Often I critique others work. I go through making comments on what I like and what I don't. After doing this for a year and critiqueing 20+ full manuscripts as well as many partials I've come to know what I'm talking about and I've developed a few pet peeves.
Any word ending in LY. I wish death upon them. So often if the writer would take the time to get rid of them they would work so much better. Sometimes of course there is no way around these words but the less used the better.
ING - This is a passive thing. I want see, feel, hear, smell everything. I want to be so drawn into the book I forget its a book. The fewer words that end in ing the easier it is for me to slip between the pages and take flight in a new realm.
Authors who refuse to use that wonderful tool called SPELL CHECK. It's such an easy thing in most programs they even underline it in red when the word is wrong. It's a simple request to review your own work BEFORE sending it out to others.
And then of course there's my biggest pet peeve. The one that makes me stagger over everything. Compared to this all others can be forgiven and looked past. And that one I hear you ask. Well that one is...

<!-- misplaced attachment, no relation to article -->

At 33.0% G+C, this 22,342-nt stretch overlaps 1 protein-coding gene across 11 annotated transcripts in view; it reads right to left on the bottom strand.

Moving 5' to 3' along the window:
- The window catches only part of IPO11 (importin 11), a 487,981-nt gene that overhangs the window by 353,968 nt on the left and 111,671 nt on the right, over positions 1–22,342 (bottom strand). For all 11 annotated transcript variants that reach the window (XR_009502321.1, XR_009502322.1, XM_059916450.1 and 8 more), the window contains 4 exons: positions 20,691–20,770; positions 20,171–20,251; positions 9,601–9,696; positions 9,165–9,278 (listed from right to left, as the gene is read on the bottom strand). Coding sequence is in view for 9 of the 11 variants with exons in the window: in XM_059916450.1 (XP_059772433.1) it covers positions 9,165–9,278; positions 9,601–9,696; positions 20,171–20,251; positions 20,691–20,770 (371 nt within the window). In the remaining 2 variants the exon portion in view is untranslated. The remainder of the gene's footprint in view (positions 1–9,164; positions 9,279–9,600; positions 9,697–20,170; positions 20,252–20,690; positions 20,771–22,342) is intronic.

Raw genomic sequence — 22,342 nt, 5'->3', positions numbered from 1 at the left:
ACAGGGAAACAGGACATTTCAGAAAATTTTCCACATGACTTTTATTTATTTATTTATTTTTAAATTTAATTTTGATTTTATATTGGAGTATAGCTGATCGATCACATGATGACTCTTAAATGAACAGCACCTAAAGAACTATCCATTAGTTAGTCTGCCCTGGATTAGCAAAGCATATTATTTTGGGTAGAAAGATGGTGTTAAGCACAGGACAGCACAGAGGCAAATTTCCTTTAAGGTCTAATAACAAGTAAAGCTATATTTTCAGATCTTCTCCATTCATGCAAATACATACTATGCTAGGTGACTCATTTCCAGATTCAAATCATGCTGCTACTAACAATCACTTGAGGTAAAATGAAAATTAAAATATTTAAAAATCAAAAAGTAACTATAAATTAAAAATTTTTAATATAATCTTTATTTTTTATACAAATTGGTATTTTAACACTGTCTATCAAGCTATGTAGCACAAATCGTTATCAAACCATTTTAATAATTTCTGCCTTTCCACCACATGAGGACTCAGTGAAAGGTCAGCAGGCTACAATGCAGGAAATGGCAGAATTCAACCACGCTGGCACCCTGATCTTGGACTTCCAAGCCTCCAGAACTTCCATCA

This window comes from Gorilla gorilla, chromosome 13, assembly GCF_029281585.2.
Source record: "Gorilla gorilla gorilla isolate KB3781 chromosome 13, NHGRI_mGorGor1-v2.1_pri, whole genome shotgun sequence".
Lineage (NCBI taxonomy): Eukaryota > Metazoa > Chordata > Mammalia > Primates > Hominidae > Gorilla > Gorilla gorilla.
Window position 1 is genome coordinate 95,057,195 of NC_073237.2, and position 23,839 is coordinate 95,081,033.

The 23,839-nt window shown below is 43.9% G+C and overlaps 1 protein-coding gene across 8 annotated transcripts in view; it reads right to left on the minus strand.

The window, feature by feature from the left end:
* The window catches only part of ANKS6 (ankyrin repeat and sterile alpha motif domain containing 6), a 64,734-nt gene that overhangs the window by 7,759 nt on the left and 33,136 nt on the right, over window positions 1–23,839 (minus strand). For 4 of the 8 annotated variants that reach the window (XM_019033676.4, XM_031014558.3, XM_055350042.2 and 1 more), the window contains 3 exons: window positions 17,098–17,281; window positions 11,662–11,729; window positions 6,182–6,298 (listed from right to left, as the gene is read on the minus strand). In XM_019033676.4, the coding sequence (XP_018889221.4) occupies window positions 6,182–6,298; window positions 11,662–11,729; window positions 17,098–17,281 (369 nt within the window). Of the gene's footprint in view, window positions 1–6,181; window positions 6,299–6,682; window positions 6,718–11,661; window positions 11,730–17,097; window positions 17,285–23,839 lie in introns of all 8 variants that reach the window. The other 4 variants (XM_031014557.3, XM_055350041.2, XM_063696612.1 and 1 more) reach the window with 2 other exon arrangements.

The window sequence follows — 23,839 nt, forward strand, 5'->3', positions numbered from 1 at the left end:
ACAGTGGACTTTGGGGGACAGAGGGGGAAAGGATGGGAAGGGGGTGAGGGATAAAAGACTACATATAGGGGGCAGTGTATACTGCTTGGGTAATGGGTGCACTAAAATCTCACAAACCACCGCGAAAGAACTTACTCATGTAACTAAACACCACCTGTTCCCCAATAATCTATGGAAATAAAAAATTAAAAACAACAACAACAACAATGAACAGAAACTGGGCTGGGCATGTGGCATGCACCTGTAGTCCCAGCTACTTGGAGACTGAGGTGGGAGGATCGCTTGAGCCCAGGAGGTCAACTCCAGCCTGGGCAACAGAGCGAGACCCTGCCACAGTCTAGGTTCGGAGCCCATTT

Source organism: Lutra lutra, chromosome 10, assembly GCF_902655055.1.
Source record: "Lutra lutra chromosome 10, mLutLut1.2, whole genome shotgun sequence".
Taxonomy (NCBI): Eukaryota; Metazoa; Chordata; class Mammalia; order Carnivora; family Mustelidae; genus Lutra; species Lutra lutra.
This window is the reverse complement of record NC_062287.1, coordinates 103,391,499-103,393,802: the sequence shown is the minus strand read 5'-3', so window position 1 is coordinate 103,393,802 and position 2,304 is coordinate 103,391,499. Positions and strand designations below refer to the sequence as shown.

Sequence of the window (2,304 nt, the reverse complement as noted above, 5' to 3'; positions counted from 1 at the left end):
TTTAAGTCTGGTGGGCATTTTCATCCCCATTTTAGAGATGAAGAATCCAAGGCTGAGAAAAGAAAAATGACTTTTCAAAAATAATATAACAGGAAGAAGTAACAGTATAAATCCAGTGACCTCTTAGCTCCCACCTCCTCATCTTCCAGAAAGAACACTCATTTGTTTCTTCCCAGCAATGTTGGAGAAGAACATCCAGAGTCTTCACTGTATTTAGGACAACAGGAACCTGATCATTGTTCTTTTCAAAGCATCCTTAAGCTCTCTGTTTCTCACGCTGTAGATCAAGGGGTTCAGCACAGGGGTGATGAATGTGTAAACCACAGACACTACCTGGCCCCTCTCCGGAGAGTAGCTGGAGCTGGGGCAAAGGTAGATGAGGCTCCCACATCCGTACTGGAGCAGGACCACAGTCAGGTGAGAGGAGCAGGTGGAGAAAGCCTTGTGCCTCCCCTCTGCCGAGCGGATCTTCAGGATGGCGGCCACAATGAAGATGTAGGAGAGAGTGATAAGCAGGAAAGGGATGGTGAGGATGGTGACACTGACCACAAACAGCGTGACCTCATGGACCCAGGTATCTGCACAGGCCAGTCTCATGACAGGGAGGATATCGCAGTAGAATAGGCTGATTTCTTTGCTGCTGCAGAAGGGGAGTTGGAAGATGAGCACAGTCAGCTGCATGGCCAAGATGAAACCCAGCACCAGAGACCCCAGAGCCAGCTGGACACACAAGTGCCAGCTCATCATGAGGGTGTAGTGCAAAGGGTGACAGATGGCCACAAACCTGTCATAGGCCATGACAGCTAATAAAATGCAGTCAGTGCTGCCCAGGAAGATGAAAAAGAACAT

Yes. That's right. The he said, she said, asked, etc. Once in a while is fine but every time I come across one of these I think why didn't they describe an action, or why is that there. The sentence before this it tells us who this is by what they're doing.
Now you all know my pet peeves. I know I'm not the only one as I've had other critiquers point them out in my own work, and (hide my head) this morning while looking through a novel I haven't picked up for months I found several of them myself.
So while we are all at fault for these things at one time or another they're still my pet peeves and the fewer I find in a manuscript the easier it is to read.
But then maybe that's just the writer in me.